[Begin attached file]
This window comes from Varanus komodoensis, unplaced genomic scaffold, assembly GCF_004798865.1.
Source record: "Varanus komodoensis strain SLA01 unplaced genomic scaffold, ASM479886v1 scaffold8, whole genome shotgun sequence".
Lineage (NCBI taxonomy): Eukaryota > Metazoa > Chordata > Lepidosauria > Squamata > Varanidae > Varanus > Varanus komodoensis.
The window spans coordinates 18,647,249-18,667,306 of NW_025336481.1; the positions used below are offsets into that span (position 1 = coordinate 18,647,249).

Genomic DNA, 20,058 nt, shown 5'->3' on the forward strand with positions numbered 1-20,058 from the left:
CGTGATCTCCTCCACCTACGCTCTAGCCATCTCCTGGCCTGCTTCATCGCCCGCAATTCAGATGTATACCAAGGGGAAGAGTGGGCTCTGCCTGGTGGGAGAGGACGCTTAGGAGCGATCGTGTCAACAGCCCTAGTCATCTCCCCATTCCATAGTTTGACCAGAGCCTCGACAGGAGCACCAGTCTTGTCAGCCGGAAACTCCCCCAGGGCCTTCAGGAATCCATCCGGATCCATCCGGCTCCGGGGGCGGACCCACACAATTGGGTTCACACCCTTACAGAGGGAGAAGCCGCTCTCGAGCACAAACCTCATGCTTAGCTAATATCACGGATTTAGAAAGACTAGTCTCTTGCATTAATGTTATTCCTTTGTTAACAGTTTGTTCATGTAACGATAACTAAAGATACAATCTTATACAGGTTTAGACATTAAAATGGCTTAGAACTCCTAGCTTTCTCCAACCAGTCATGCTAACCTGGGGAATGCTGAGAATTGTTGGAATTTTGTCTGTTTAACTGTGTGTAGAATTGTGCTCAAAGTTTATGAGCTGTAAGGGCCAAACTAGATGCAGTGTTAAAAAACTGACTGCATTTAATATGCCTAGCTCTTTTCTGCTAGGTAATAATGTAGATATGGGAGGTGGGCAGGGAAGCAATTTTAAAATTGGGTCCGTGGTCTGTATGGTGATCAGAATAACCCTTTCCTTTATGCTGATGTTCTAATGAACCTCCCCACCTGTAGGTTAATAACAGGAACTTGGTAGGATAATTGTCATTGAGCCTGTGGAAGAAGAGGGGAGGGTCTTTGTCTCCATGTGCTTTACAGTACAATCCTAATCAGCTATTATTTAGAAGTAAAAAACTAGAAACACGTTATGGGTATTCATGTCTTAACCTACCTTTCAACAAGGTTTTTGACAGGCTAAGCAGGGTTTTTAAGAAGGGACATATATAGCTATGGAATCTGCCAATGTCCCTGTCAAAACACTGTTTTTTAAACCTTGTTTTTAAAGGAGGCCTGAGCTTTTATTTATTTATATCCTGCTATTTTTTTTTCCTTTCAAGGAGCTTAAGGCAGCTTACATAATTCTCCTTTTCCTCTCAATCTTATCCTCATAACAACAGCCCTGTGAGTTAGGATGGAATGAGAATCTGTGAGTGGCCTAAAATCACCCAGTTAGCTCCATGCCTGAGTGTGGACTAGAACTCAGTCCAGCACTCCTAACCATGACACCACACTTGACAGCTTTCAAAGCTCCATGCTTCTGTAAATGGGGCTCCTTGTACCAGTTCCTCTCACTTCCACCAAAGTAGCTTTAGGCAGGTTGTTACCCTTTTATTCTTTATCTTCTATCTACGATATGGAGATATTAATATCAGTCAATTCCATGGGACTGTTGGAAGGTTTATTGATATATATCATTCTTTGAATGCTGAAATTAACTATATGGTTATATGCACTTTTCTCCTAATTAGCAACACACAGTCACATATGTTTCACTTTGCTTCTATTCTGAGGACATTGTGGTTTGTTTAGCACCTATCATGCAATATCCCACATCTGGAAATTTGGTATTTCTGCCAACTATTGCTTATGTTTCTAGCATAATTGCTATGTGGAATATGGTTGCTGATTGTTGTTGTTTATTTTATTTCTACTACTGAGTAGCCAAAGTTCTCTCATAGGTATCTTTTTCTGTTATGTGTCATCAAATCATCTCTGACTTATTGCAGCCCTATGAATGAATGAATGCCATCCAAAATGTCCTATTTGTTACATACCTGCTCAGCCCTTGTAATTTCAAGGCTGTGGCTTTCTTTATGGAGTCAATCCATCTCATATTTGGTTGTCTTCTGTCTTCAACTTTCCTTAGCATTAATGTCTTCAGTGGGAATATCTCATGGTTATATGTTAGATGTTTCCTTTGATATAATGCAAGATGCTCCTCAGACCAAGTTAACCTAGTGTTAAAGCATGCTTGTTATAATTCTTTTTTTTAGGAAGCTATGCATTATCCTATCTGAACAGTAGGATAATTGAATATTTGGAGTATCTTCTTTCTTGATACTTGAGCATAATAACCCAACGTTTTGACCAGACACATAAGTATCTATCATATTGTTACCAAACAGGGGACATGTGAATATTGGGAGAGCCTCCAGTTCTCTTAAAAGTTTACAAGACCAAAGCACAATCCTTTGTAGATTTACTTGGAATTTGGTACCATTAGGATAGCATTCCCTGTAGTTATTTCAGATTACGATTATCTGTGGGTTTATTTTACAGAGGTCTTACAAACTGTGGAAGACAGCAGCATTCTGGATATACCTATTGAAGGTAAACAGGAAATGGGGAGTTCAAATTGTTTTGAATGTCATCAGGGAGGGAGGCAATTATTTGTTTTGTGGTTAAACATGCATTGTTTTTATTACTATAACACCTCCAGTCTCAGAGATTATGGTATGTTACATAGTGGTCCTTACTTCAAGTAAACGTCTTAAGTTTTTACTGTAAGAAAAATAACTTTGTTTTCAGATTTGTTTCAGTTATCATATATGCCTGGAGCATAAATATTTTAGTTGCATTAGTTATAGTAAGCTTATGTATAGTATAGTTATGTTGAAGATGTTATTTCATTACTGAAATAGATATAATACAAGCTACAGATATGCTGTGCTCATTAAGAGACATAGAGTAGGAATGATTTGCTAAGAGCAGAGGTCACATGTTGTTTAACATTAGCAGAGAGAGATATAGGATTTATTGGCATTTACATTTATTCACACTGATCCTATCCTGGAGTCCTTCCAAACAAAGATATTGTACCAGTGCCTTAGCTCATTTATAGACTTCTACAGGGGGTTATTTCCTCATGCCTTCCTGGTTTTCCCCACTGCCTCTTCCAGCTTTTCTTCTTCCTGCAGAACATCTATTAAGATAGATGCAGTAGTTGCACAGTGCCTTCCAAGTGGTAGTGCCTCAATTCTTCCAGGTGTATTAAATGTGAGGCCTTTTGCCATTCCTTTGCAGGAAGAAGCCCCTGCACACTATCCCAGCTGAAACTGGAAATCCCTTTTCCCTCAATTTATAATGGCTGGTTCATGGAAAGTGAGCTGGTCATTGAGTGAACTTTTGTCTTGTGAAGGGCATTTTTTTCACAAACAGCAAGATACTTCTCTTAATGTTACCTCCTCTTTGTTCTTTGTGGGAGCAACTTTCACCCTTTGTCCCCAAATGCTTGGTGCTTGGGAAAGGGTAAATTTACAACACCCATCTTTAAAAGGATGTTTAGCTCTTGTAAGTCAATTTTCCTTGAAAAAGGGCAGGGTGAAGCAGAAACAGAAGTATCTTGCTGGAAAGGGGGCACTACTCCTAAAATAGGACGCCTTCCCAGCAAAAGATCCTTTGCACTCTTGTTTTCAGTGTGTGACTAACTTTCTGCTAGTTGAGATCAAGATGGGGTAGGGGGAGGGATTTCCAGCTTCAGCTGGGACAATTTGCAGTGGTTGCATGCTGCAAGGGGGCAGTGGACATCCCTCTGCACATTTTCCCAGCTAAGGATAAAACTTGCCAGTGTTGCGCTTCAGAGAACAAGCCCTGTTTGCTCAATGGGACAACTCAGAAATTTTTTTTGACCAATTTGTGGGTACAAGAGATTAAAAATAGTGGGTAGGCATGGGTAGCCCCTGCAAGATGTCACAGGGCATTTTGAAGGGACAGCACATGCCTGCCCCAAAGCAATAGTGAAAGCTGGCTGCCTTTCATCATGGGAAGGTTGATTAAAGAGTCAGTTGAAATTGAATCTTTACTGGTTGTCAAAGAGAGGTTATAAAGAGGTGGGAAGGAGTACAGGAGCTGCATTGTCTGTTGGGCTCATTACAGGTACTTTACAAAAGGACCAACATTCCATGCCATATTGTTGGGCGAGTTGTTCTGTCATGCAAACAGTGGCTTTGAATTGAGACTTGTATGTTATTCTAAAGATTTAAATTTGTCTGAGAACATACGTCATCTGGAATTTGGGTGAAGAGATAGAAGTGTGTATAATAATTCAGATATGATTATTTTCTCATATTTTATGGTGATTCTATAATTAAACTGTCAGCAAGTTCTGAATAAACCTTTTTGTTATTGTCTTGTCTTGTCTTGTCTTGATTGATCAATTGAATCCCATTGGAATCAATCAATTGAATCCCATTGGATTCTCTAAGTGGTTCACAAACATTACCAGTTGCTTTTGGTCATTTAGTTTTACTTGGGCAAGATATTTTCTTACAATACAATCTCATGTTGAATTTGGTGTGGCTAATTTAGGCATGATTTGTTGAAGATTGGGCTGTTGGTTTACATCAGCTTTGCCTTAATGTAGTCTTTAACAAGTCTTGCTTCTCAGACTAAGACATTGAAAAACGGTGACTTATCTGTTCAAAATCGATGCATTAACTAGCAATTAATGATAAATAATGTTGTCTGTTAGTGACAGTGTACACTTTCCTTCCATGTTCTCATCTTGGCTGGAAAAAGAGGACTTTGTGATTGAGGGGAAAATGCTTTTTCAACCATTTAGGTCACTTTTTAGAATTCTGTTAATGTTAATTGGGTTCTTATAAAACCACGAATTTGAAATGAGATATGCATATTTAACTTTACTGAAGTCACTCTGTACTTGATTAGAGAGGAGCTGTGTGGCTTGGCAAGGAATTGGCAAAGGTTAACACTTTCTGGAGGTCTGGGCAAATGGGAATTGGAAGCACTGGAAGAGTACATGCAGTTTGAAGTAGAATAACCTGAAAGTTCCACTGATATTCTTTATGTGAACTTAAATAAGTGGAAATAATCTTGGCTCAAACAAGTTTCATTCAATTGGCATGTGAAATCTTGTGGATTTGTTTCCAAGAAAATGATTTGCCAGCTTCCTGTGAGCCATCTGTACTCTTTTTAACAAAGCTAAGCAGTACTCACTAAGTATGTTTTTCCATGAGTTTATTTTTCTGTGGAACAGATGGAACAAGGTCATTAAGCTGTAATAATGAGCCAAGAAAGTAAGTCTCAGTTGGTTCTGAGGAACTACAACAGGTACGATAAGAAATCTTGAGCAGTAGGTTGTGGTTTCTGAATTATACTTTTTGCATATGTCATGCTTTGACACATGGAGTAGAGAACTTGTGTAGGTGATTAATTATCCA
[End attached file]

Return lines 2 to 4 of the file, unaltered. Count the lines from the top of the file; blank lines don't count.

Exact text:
Source record: "Varanus komodoensis strain SLA01 unplaced genomic scaffold, ASM479886v1 scaffold8, whole genome shotgun sequence".
Lineage (NCBI taxonomy): Eukaryota > Metazoa > Chordata > Lepidosauria > Squamata > Varanidae > Varanus > Varanus komodoensis.
The window spans coordinates 18,647,249-18,667,306 of NW_025336481.1; the positions used below are offsets into that span (position 1 = coordinate 18,647,249).